National Filet Mignon Day: Learn all about What Filet Mignon is

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Renowned as perhaps the most desirable and most tender of cuts, Filet Mignon is sought-after for good reason. With a name that means “cute filet” in French, Filet is in fact known for its rounded, chunky and tall appearance. This August 13th, you can fire up the grill – or your oven or skillet – in celebration of National Filet Mignon Day. Take a crash course right here at Steak University on the history, definitions, recipes and cooking techniques that make the filet so crave-able and flavorful!

What is Filet Mignon?

Filet Mignon is a cut from the middle of the tenderloin of the cattle. The muscle that it’s cut from is known as the psoas major, and is generally not used very much, which makes it particularly soft and tender.

The psoas major is a long strand that connects the shoulder region (inside the ribs) with the femur (or thigh bone). Naturally, cattle have two – one on each side of their body – and as mentioned above, the filet cuts come from the middle of tenderloin. The top of the muscle, nearest the shoulders, is known as the “tail”, and the thicker part at the bottom is often called “Chateaubriand”.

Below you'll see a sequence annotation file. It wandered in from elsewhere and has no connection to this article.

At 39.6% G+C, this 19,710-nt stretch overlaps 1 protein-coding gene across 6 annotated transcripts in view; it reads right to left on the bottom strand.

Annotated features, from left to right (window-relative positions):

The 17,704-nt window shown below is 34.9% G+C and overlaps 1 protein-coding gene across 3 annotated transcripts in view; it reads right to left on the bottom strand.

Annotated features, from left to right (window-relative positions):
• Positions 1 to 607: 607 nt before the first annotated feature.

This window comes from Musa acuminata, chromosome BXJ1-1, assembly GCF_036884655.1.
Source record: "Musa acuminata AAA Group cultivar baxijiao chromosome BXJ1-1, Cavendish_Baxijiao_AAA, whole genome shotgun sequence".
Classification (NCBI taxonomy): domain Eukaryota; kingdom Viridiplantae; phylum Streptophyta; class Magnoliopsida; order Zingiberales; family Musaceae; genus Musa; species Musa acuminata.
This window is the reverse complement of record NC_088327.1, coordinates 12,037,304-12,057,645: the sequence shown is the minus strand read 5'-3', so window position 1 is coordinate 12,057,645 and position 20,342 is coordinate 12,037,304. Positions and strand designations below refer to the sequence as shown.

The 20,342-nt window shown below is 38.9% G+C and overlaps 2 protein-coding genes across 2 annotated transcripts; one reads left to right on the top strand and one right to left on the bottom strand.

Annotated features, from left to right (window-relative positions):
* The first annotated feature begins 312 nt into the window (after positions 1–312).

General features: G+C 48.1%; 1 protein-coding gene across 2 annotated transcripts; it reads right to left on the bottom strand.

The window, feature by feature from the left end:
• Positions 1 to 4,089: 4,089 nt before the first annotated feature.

How does Filet Mignon taste?

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Filet’s reputation often precedes it: often referred to as “buttery“, or “tender“, the truth is that it’s the softest cut of steak one can order. Mignon is ideal for those who don’t appreciate tougher or gristly cuts and also for those who want to enjoy a relatively low-fat steak. It’s popularity lies in part in the fact that other cuts of steak are either low-fat but tougher, or tender but higher in fat. Filet sits comfortably between the two poles and offers diner the best of both worlds – and that’s to say nothing of its unique taste apart from its texture.

How should I prepare Filet Mignon?

Cast-Iron Skillet

For those looking for a steak in a classic style with a rich, brown crust, consider using a cast-iron skillet on your stove. Simple and delicious, this method might be for you, but beware – thicker-cut steaks and who may want greater levels of doneness may need to finish their filet off in the oven for several minutes.

On the Grill

A better option for steaks 2 inches or greater in thickness, a grilled filet mignon gives diners some rather sporty grill marks (or consider them racing stripes, if you prefer) and a characteristic feel. Don’t forget to oil your grill with some olive oil and allow it to get up to between 400 and 450 degrees before putting your steaks on, with a bit of salt & pepper resting atop them. An instant-read thermometer is essential here, as it’ll allow you to quickly and safely read temperatures and keep a medium-rare steak medium-rare. At the above-mentioned temperatures, you’ll only need to grill the steaks for about 5 minutes per side and voilà!

Sous Vide

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